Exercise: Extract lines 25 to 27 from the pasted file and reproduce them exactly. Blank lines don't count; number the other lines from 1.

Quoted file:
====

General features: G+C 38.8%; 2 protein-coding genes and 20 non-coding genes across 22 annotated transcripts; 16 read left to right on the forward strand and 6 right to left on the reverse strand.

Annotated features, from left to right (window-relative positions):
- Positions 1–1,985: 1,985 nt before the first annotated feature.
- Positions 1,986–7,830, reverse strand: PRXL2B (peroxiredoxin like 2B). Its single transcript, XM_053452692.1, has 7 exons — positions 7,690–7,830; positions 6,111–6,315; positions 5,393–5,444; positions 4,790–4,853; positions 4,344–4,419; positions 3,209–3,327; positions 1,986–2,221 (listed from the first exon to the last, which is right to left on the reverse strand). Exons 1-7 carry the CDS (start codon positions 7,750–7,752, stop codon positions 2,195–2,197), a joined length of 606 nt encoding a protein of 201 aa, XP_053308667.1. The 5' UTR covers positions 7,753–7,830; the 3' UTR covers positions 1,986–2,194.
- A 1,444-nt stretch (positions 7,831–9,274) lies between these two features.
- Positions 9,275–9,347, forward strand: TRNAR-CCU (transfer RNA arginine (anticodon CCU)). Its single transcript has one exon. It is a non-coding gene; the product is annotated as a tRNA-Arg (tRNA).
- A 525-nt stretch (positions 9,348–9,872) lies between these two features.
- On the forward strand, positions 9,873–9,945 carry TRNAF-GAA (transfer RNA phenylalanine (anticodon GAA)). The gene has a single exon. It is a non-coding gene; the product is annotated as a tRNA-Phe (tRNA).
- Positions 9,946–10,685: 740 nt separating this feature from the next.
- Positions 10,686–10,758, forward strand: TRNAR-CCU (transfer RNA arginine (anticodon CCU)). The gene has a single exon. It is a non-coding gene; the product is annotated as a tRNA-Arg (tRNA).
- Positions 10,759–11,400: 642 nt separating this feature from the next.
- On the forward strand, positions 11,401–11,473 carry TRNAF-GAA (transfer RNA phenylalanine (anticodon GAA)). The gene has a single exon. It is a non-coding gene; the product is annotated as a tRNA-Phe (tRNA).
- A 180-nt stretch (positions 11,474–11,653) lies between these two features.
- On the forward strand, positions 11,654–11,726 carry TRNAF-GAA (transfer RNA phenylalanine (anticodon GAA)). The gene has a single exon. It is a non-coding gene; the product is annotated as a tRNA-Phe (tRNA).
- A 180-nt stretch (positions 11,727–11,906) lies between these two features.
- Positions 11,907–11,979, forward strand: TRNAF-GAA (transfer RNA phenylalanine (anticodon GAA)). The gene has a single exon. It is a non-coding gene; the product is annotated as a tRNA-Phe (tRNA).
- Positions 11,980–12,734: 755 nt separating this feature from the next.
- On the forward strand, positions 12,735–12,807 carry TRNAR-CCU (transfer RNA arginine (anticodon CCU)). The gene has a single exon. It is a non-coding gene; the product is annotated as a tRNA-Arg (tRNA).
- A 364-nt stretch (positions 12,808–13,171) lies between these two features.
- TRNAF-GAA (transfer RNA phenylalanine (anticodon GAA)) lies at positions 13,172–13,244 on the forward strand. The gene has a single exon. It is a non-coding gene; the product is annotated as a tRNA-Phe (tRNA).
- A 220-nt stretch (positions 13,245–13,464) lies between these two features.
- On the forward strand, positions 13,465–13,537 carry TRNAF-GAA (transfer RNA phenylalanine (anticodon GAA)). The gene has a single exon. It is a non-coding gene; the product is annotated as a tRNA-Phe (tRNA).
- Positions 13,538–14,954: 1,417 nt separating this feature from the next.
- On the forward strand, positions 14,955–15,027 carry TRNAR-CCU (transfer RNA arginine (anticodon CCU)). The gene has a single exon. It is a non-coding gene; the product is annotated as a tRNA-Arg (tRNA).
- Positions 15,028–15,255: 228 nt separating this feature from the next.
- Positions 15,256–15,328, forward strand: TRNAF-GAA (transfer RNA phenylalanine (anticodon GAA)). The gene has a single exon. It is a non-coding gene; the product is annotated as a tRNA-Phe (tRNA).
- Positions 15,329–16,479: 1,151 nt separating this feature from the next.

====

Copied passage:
- Positions 15,028–15,255: 228 nt separating this feature from the next.
- Positions 15,256–15,328, forward strand: TRNAF-GAA (transfer RNA phenylalanine (anticodon GAA)). The gene has a single exon. It is a non-coding gene; the product is annotated as a tRNA-Phe (tRNA).
- Positions 15,329–16,479: 1,151 nt separating this feature from the next.